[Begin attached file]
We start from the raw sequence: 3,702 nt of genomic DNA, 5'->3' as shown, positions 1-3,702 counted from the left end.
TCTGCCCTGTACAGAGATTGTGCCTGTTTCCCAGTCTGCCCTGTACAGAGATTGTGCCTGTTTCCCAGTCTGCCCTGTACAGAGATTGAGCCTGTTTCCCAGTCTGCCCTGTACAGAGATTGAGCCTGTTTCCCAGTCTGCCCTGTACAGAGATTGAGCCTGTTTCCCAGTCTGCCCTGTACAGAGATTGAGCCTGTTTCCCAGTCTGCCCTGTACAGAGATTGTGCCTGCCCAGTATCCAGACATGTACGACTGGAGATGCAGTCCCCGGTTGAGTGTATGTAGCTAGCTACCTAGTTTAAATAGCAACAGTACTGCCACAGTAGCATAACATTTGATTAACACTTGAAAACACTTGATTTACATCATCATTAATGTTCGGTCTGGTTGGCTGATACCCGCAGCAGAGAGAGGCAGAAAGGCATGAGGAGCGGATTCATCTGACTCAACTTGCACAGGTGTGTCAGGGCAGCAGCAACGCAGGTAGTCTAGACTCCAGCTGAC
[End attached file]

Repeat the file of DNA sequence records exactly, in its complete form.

We start from the raw sequence: 3,702 nt of genomic DNA, 5'->3' as shown, positions 1-3,702 counted from the left end.
TCTGCCCTGTACAGAGATTGTGCCTGTTTCCCAGTCTGCCCTGTACAGAGATTGTGCCTGTTTCCCAGTCTGCCCTGTACAGAGATTGAGCCTGTTTCCCAGTCTGCCCTGTACAGAGATTGAGCCTGTTTCCCAGTCTGCCCTGTACAGAGATTGAGCCTGTTTCCCAGTCTGCCCTGTACAGAGATTGAGCCTGTTTCCCAGTCTGCCCTGTACAGAGATTGTGCCTGCCCAGTATCCAGACATGTACGACTGGAGATGCAGTCCCCGGTTGAGTGTATGTAGCTAGCTACCTAGTTTAAATAGCAACAGTACTGCCACAGTAGCATAACATTTGATTAACACTTGAAAACACTTGATTTACATCATCATTAATGTTCGGTCTGGTTGGCTGATACCCGCAGCAGAGAGAGGCAGAAAGGCATGAGGAGCGGATTCATCTGACTCAACTTGCACAGGTGTGTCAGGGCAGCAGCAACGCAGGTAGTCTAGACTCCAGCTGAC